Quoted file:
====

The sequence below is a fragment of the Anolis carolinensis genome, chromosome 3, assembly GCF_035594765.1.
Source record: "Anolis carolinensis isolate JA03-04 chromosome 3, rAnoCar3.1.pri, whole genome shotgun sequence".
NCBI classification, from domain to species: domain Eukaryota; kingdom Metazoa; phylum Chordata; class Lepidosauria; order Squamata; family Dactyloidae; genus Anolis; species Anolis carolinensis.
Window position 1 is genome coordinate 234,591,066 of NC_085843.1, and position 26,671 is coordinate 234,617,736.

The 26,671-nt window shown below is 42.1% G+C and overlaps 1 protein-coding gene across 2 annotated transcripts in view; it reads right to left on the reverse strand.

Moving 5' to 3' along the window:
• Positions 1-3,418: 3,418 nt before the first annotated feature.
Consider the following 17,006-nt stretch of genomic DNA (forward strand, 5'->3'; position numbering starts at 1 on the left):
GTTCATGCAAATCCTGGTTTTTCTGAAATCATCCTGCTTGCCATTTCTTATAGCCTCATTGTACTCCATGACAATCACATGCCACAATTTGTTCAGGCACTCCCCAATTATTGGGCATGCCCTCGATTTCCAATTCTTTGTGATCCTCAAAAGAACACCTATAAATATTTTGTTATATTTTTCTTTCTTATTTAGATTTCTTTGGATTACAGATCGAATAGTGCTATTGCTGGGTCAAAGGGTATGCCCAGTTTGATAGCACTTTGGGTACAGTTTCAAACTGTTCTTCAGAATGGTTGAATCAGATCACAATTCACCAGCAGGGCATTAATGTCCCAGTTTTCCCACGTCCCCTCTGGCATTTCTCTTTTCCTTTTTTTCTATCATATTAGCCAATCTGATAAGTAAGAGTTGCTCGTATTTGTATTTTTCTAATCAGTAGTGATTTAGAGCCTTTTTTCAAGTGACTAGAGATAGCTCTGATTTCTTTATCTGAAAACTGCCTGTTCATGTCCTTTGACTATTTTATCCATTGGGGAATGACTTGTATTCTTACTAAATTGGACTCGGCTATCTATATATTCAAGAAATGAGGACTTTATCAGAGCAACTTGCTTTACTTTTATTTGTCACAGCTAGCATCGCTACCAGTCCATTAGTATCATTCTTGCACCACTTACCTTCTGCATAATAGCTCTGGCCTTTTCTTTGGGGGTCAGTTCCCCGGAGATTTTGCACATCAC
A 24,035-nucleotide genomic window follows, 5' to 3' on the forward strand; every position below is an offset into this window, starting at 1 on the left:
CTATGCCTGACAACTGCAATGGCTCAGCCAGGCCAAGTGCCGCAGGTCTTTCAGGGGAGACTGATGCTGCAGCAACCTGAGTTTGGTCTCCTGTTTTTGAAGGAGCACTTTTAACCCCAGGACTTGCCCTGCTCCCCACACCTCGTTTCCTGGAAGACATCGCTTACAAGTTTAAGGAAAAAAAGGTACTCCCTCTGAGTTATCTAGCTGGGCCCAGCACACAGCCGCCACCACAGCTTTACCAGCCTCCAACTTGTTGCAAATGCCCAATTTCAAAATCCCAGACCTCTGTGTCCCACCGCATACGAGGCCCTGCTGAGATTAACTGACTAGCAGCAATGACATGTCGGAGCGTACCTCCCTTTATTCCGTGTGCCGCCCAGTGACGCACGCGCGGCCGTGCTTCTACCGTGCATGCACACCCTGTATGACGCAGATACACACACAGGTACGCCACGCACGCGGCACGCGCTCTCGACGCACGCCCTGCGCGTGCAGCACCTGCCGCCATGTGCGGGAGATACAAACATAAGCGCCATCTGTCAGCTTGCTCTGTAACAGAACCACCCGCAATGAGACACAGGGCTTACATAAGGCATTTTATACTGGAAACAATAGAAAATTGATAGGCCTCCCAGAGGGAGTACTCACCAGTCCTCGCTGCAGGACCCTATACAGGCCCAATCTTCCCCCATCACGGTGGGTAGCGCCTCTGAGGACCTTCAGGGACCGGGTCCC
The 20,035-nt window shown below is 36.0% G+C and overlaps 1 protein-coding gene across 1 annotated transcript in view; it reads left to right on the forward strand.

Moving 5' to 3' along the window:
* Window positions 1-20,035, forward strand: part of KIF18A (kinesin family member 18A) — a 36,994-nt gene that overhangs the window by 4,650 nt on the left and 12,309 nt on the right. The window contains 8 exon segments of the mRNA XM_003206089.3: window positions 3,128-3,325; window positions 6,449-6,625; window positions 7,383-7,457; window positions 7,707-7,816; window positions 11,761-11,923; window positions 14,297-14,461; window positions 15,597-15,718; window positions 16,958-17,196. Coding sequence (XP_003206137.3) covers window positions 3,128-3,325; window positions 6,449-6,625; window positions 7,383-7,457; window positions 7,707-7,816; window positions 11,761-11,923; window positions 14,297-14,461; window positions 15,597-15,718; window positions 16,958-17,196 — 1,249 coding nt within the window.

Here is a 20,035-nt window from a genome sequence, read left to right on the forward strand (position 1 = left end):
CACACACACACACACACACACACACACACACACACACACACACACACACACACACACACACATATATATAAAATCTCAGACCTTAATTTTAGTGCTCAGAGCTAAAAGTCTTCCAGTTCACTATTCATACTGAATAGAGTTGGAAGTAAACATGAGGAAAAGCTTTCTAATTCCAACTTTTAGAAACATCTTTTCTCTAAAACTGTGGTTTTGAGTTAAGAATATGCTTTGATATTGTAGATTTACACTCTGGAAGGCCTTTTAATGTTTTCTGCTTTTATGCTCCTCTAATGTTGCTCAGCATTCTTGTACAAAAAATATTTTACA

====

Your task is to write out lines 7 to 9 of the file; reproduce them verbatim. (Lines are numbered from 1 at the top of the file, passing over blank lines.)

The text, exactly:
• Positions 1-3,418: 3,418 nt before the first annotated feature.
Consider the following 17,006-nt stretch of genomic DNA (forward strand, 5'->3'; position numbering starts at 1 on the left):
GTTCATGCAAATCCTGGTTTTTCTGAAATCATCCTGCTTGCCATTTCTTATAGCCTCATTGTACTCCATGACAATCACATGCCACAATTTGTTCAGGCACTCCCCAATTATTGGGCATGCCCTCGATTTCCAATTCTTTGTGATCCTCAAAAGAACACCTATAAATATTTTGTTATATTTTTCTTTCTTATTTAGATTTCTTTGGATTACAGATCGAATAGTGCTATTGCTGGGTCAAAGGGTATGCCCAGTTTGATAGCACTTTGGGTACAGTTTCAAACTGTTCTTCAGAATGGTTGAATCAGATCACAATTCACCAGCAGGGCATTAATGTCCCAGTTTTCCCACGTCCCCTCTGGCATTTCTCTTTTCCTTTTTTTCTATCATATTAGCCAATCTGATAAGTAAGAGTTGCTCGTATTTGTATTTTTCTAATCAGTAGTGATTTAGAGCCTTTTTTCAAGTGACTAGAGATAGCTCTGATTTCTTTATCTGAAAACTGCCTGTTCATGTCCTTTGACTATTTTATCCATTGGGGAATGACTTGTATTCTTACTAAATTGGACTCGGCTATCTATATATTCAAGAAATGAGGACTTTATCAGAGCAACTTGCTTTACTTTTATTTGTCACAGCTAGCATCGCTACCAGTCCATTAGTATCATTCTTGCACCACTTACCTTCTGCATAATAGCTCTGGCCTTTTCTTTGGGGGTCAGTTCCCCGGAGATTTTGCACATCAC